Kicking this off with the not-so-humble squash, the instantly recognisable hero of autumn. With its spectrum of bold colours and ability to stay fresh for months, this star is an Instagram hit and a favourite of chefs across the world. Halloween doesn’t hurt its reputation either, although the number of pumpkins left soggy and rotting after the festivities is said to be at least eight million, which is scarier than a Pennyworth costume in a dark alleyway.
In terms of the small print, winter squash – which are just summer squash that have developed a thick skin – pack a decent nutritional punch. I’m told it’s high in Vitamin C, carotenoids, fibre, potassium, and is fairly low fat and low calories, if you’re counting.
They’re also excellent at absorbing flavour and filling, so you can make it stretch on a budget and thankfully make it tasty.
Helpfully, no two squash are the same. When choosing your squash you want to consider:
Am I going to blend it? In that case, maybe choose one with a thinner skin, or one that you’re going to peel, so the finished dish isn’t gritty and weird.
On which note, can I be bothered to peel it? It can be a real bore peeling a ridged squash, especially if your knife isn’t sharp enough. And if your knife isn’t sharp enough – I’d be wary of the really big ones. I nearly lost a finger tip trying to make a risotto with a paring knife in lockdown.
How sweet do I want it to be? The bright orange-fleshed Crown Prince I cut open this week filled the kitchen with the smell of melon, which was initially weird but then just meant when baked it had a sweeter taste. Fine for my purposes (packing it in with blue cheese – more on that later) but it could be overwhelming without some balance.
·And finally, and I mean finally, because see above re waste – which colours do you want in your kitchen? It’s pleasing to come into a warm kitchen with squash in all the hues of autumn set out, especially when it’s blustering outside and you want a hearty dish of something spiced.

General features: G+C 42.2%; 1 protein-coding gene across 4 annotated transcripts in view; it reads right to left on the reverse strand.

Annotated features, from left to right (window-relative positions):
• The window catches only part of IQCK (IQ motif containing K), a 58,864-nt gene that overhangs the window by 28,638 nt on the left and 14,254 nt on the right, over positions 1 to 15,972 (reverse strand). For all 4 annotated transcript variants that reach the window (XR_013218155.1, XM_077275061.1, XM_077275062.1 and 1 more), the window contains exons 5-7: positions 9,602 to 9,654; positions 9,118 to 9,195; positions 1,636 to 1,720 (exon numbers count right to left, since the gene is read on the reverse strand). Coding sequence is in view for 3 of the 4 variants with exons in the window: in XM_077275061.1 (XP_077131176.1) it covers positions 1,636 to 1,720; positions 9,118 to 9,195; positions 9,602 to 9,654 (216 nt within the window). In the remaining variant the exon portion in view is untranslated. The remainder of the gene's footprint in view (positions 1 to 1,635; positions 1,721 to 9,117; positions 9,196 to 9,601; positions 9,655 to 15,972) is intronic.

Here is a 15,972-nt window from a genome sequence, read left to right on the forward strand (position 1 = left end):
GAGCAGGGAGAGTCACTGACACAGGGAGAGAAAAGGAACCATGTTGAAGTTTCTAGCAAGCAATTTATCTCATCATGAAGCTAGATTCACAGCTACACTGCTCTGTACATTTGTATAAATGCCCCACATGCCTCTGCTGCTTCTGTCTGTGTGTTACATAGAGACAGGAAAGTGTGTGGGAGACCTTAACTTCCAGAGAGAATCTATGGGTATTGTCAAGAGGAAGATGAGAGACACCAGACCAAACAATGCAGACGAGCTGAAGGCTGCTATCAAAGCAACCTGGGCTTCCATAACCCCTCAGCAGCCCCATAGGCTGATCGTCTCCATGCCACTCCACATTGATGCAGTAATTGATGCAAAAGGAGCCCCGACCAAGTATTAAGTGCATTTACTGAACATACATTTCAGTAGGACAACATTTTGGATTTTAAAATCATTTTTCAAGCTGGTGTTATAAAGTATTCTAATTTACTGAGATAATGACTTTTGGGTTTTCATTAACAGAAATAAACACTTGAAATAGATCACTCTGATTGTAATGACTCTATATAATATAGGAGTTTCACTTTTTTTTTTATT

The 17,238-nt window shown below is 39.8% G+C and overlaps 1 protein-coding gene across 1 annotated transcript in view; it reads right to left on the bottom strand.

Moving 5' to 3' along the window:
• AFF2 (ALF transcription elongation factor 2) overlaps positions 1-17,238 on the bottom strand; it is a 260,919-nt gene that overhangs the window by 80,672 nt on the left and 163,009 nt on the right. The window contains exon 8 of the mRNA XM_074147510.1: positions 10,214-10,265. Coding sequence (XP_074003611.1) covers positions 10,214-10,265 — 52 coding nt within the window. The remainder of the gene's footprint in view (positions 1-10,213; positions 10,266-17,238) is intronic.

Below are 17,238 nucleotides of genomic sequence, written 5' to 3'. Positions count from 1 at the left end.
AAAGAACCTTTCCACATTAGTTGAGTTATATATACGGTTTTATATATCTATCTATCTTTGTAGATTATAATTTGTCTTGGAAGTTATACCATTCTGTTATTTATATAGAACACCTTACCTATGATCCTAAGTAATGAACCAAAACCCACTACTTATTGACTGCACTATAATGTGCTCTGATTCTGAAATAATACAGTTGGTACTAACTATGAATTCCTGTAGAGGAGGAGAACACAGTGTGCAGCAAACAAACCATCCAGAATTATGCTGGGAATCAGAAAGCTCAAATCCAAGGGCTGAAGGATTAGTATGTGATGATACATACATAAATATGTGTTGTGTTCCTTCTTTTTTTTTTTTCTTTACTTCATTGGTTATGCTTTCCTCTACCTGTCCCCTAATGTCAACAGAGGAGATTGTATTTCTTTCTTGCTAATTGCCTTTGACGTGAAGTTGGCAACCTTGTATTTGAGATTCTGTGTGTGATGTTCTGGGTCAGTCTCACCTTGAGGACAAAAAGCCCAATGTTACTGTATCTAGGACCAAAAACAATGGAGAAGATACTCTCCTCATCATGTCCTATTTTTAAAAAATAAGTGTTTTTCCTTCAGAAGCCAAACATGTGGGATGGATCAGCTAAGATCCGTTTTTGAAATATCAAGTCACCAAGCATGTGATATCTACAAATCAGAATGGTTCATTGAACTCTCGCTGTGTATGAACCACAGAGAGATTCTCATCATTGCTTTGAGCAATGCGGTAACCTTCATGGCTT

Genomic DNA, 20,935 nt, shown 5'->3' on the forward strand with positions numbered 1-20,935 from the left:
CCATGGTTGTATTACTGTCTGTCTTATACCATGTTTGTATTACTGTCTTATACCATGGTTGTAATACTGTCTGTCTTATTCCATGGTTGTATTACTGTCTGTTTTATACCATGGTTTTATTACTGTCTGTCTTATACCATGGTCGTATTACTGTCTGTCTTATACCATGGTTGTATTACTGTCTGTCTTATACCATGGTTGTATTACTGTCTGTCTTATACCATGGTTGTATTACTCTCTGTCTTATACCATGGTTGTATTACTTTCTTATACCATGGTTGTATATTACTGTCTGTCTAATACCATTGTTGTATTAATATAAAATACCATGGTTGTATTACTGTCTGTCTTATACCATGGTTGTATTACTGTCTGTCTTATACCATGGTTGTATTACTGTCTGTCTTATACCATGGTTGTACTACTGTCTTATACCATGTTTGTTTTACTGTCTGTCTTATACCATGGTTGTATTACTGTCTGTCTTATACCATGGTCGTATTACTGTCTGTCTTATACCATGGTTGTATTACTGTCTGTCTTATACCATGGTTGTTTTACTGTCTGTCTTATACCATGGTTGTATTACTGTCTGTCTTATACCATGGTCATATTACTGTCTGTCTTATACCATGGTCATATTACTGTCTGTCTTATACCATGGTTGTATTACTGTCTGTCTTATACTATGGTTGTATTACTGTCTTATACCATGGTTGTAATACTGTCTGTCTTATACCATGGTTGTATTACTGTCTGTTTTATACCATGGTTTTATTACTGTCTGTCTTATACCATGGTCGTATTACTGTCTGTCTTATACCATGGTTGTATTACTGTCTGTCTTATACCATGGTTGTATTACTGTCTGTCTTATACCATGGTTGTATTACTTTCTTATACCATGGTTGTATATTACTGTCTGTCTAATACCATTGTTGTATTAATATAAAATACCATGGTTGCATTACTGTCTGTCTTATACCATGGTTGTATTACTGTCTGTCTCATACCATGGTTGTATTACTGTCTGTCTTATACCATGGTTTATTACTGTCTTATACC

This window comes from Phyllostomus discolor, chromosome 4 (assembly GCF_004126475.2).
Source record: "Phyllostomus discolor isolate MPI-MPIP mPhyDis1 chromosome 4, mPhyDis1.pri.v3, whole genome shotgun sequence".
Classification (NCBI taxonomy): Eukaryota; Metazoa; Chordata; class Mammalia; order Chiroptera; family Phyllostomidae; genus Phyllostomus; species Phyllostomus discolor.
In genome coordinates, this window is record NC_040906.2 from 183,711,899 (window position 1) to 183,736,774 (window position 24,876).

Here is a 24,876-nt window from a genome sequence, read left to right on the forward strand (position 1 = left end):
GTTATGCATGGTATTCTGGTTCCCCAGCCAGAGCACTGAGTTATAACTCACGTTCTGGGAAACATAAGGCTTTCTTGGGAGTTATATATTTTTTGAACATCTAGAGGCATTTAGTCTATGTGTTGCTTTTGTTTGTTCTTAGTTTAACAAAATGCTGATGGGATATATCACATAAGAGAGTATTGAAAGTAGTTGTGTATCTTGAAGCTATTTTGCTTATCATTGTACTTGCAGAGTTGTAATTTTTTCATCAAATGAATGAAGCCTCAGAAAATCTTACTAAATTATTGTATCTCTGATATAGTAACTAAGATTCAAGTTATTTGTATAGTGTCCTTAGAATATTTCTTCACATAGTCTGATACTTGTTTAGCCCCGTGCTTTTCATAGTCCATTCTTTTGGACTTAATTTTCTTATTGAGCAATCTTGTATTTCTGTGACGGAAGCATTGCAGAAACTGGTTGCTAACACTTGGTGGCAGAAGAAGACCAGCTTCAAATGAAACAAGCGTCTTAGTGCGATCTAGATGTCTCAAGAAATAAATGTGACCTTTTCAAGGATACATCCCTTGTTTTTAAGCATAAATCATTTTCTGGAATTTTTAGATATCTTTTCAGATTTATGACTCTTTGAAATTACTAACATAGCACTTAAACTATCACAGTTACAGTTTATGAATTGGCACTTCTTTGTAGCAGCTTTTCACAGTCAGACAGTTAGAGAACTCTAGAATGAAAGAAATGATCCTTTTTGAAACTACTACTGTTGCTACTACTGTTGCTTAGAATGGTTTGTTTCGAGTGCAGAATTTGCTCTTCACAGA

For this week I chose a smallish, orange-flecked Hooligan because I wanted something firmer and earthier, and a large green Crown Prince with lurid orange flesh, almost like a sweet potato, because I wanted something sweet and lighter as well. I bought mine at Wild Country Organics in Balham Market for not many coins, and they had handy notices next to each variety with descriptions and recipe ideas.
So, to the recipes. This week was the first week it felt actually cold, so my mind was on spices and hot sourness and stodge.
I started off with a Squash, Nutmeg and Chilli Bucatini for the Hooligan, which provided comfort food with a warming kick from the chilli. Nutmeg and squash on its own can get a bit PSL girl (and more than a little bland), so the chilli elevates this into something of nuance. You can watch an extremely sped-up how-to video on my Instagram page.
Next, I’m already breaking the rules about store cupboard ingredients but I happened to have some dried limes and I wanted a sour hearty dish. You can make this Squash, Dried Lime and Chickpea Soup without dried limes, substituting (wet?) limes, so I think this
recipe can stay. This is also with the Hooligan.
Staying in the world of soups, you could make a fairly standard Squash and Sage number, or I really recommend this Miso Squash and Carrot one. I had a lot of chickpeas to use up from the dried lime soup, so blended in some and roasted some to scatter on top for texture.
Finally, I finally conquered my pastry demons (with a little mechanical help) and used up some old blue cheese for this Squash and Blue Cheese Tart, using the Crown Prince.
I’ve now eaten enough of this star for one week – this might be a hazard of the project – so I’m going to leave it there. I would just recommend as a final point: save, save, save the seeds. Roast them with some paprika, salt and chilli and you’ve got an elegant and waste-free topper or snack.
Get stuck in and let me know what you think in the comments – and please do suggest any of your favourite squash recipes!